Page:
In the best known text of Sleeping Beauty from 1812, the Grimm brothers call the princess Brier Rose. There is a demure kiss after the princess wakes up. The story ends here, and thus avoids the cannibalism depicted in earlier version. But the most famous version with even more editing was yet to come. In 1959, Disney released the movie Sleeping Beauty, where for the first time it was prophesized that a prince’s kiss would wake her up. There are many other firsts in this story. The princess is called Aurora and is obsessed with love, she walks around singing love songs and mooning for her beloved all through her adolescence. Also for the first time, the princess and the prince are in love with each other before she falls asleep. She does not stay asleep for a hundred years, and the prince battles a dragon which was nowhere to be seen in any of the earlier versions. It is this version of the story that we know today, and it has become so pervasive that it has come to symbolize all fairytales.

Why was there so much editing in the folktales? First of all, folktales were never meant for children in their original form. Before the advent of mass media, stories entertained people of all ages. I think of them as the precursors of sms jokes and facebook videos that people now share with each other, which are usually uncensored. Even a cursory glance at Nepali tales will confirm the same: there are many stories with a lot of violence and mature themes. When the Grimm Brothers’ first collection of folktales came out in 1812, it was not meant for children and contained a lot of mature themes. However, the collection instantly became popular with children, though children were disturbed by many of the themes. For example, in the 1812 version, Snow White’s real mother, and not the stepmother, is the villain and tries to kill her. Grimm brothers, one of the earliest people to realize the potential for a children’s market, edited many of the mature themes for their next edition. By the 1819 version, Snow White’s mother is already dead, and she is attacked by her stepmother.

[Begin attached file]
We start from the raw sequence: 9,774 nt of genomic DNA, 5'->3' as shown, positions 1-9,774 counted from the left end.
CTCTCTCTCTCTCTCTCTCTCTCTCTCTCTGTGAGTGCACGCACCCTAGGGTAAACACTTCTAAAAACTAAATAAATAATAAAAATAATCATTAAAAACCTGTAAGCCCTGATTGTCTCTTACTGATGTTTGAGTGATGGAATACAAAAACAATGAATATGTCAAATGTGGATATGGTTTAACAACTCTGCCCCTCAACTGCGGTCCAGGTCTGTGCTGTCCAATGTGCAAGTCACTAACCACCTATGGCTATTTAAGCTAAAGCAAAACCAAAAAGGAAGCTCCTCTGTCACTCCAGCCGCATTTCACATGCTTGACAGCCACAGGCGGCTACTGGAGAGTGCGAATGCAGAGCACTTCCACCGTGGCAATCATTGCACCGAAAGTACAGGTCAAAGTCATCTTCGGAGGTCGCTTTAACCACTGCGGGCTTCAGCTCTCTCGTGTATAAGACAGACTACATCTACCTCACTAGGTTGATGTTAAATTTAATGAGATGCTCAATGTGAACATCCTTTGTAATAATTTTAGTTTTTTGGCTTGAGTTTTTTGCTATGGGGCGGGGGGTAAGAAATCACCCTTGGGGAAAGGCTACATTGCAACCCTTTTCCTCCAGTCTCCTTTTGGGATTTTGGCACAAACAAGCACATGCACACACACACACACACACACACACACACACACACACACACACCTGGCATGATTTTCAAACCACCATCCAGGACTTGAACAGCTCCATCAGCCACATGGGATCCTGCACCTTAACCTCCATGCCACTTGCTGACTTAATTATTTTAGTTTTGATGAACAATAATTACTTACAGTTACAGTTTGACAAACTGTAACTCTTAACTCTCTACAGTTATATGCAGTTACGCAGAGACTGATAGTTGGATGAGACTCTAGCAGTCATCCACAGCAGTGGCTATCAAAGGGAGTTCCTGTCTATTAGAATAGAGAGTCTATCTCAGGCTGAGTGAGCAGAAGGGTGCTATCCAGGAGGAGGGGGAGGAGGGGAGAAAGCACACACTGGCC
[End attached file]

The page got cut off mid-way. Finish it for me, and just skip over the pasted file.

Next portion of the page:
Today the folktales are specifically marketed towards children with much editing. Especially after Disney took over, disturbing themes were completely eradicated. With its movies, story books, coloring books, dresses, tents, pillows, pencil boxes, and all sorts of other pink merchandizes, Disney leaves no stone unturned in popularizing its watered down versions. But it is interesting to note that true folktales are not necessarily childish, and maybe worth an adult’s time too. They provide a window into the minds of people who enjoyed such types of stories, and give us clues about contemporary social constructions and values.

All the versions mentioned above, except the Disney movie, can be found here

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5 comments:

mahesh said...

Mahesh loves your selection of topics. Good job Sewa.

Srujan said...

Very nice post!! :) And I'm glad to see you writing for The Kathmandu Post- excellent! Keep writing! :)

sewa said...

thanks mahesh and srujan :)

Sumedh Sharma said...

wow Liked that ! i will tell these developments to my kids one day!

yuwaraj said...

I am touched with the Subject Matters what Sewa DD has choose to write. Seems Common matter but Perception???
WOW!!!